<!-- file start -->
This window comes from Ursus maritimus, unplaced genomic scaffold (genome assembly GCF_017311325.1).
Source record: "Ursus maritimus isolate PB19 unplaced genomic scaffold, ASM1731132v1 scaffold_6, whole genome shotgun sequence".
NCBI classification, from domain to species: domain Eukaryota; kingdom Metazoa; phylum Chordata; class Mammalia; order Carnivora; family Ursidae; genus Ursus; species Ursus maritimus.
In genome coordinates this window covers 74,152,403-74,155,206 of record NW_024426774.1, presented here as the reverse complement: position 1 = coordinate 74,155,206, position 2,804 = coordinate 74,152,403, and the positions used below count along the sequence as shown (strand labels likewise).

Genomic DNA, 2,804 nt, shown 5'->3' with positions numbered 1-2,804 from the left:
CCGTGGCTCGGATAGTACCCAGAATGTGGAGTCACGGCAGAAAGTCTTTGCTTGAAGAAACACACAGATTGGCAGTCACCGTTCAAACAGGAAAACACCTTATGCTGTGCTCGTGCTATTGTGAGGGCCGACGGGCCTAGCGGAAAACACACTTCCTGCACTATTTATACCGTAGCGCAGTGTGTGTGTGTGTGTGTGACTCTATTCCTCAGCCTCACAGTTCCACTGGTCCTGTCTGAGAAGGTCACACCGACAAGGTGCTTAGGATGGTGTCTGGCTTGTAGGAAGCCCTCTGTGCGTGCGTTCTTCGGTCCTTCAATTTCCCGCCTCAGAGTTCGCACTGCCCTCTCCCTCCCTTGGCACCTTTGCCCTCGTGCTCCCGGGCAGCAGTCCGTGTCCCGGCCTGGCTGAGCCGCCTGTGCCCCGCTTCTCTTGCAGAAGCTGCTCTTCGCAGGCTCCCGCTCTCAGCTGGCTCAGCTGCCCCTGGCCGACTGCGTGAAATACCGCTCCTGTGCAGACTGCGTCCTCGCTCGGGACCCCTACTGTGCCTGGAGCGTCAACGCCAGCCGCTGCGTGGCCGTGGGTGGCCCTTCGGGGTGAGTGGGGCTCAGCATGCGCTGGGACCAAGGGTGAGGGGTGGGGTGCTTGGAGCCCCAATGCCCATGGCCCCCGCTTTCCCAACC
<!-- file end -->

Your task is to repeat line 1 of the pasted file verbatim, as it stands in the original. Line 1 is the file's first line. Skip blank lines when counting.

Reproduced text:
This window comes from Ursus maritimus, unplaced genomic scaffold (genome assembly GCF_017311325.1).